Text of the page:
My mother tells the story of when my sister and I went for the first time to the University Club, my grandparents' formal supper club in Pittsburgh, when we were five and eight.
We didn't know what forks to use for our salads of endive and walnut, and, worse, we skirmished around the potted palms, in our patent leather shoes, giving each other sparks. Little barbarians. I remember it being fun. I remember the ladies' "powder room" that had what my grandmother called "a divan." "Funny bone" was another word my grandmother used.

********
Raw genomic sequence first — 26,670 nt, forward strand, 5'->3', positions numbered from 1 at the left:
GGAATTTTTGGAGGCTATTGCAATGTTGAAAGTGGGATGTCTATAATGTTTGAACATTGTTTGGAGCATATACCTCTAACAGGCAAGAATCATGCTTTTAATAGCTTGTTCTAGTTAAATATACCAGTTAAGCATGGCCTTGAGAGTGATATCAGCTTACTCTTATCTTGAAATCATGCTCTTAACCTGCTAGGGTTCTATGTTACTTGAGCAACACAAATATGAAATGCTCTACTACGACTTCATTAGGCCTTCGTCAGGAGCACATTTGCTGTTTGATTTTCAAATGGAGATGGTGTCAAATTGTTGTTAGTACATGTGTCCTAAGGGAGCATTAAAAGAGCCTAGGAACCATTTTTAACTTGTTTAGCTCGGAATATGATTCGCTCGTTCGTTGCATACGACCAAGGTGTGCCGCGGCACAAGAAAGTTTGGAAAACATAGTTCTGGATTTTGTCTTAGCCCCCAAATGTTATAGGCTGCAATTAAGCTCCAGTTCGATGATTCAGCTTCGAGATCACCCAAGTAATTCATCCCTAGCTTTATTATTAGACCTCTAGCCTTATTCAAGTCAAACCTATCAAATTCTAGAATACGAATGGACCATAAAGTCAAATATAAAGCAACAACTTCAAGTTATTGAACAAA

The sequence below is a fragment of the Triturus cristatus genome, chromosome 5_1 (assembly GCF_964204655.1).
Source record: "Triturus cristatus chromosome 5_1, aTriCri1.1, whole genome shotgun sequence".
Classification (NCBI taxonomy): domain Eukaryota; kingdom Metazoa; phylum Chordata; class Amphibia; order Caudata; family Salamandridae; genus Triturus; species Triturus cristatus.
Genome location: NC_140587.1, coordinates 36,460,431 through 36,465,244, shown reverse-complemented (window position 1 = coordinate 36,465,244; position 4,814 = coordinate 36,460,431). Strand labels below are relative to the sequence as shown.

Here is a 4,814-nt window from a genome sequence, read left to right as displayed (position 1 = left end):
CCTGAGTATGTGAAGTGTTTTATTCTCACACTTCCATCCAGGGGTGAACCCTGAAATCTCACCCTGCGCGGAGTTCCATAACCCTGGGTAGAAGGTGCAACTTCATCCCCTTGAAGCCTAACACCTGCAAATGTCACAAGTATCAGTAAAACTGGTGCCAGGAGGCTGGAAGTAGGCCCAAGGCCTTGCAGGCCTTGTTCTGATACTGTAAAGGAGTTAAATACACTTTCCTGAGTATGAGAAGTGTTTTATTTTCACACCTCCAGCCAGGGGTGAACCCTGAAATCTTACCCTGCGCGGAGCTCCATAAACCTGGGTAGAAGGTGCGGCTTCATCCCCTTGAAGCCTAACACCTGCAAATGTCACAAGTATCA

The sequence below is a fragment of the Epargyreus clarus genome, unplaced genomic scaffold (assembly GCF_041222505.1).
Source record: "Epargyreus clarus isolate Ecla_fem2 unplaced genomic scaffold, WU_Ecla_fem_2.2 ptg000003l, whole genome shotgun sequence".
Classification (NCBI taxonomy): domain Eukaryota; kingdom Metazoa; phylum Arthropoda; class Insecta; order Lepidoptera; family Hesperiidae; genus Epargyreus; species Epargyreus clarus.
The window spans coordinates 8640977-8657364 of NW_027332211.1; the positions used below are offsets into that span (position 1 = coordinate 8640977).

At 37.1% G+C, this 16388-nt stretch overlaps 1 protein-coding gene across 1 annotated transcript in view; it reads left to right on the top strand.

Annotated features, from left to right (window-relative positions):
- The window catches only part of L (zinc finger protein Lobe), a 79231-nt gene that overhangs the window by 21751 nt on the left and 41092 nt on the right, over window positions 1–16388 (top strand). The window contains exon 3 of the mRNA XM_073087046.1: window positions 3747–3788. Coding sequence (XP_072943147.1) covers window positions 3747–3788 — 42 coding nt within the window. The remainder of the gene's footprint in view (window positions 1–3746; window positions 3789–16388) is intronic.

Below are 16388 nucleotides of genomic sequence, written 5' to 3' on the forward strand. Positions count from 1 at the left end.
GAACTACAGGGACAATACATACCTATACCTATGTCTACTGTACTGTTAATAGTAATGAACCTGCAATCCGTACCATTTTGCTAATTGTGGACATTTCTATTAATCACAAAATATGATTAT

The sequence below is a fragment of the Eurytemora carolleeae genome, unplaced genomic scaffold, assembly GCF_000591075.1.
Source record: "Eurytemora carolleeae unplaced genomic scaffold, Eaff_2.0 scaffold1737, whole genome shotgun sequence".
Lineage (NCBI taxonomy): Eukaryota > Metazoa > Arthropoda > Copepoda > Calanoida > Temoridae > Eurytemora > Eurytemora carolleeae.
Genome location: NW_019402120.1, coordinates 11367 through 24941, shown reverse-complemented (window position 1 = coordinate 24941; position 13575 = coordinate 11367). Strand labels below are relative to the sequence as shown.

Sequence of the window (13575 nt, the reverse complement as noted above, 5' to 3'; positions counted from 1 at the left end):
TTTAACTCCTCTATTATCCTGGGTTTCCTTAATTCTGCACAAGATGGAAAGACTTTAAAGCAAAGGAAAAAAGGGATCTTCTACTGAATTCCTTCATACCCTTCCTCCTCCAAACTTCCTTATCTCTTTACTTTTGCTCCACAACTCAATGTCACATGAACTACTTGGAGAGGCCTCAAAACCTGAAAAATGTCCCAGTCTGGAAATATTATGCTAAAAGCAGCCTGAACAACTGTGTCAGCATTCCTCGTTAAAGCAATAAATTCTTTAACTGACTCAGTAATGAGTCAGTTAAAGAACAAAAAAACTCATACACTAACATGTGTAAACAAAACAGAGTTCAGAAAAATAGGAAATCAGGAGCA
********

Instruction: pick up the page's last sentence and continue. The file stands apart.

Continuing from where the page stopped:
My mother, burning with embarrassment, leashed and took us home, and coached us for the next twenty years in fish forks and water goblets. A viscountess couldn't more politely spear an asparagus. But when it is necessary?
We don't "dine," we snarf, inhale, snorffle, vacuum, and in ten minutes whatever was on the table is in our cells, fueling.